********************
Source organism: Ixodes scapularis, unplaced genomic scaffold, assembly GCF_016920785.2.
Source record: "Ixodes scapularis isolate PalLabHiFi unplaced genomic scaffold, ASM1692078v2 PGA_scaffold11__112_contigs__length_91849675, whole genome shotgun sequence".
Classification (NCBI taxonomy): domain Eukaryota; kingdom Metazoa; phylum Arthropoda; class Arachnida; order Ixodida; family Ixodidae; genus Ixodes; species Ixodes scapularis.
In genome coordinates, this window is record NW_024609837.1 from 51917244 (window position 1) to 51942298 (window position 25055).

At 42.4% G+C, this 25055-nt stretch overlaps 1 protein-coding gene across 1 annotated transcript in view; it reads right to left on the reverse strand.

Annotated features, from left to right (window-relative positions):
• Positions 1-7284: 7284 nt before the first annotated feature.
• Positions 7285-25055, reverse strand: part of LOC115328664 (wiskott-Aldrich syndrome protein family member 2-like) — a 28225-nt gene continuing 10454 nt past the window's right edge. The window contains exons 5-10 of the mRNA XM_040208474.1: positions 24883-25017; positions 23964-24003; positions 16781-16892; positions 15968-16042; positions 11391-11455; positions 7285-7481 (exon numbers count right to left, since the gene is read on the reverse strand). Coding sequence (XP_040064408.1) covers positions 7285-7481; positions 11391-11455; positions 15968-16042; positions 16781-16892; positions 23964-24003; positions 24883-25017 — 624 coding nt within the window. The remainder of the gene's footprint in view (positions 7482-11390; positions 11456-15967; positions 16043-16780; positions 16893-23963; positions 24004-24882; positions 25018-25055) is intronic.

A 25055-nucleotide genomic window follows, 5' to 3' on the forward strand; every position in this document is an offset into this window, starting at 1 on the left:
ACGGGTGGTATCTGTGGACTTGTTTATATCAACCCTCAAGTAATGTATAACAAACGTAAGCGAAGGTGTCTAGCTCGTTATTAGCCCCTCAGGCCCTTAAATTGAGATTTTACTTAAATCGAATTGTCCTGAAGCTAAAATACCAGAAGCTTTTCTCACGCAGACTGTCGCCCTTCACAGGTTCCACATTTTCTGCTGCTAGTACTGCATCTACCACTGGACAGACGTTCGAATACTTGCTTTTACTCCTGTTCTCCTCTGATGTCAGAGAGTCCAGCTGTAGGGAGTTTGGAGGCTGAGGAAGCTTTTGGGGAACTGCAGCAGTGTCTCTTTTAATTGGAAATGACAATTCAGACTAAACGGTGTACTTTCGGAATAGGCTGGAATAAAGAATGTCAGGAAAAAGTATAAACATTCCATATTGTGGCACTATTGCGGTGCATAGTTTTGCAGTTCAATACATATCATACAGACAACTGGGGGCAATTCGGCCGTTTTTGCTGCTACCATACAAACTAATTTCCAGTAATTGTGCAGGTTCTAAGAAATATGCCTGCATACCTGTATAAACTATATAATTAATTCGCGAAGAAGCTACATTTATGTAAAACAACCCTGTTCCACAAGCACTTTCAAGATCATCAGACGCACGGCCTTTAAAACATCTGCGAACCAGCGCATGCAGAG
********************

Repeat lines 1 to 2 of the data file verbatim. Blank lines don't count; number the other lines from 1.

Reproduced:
Source organism: Ixodes scapularis, unplaced genomic scaffold, assembly GCF_016920785.2.
Source record: "Ixodes scapularis isolate PalLabHiFi unplaced genomic scaffold, ASM1692078v2 PGA_scaffold11__112_contigs__length_91849675, whole genome shotgun sequence".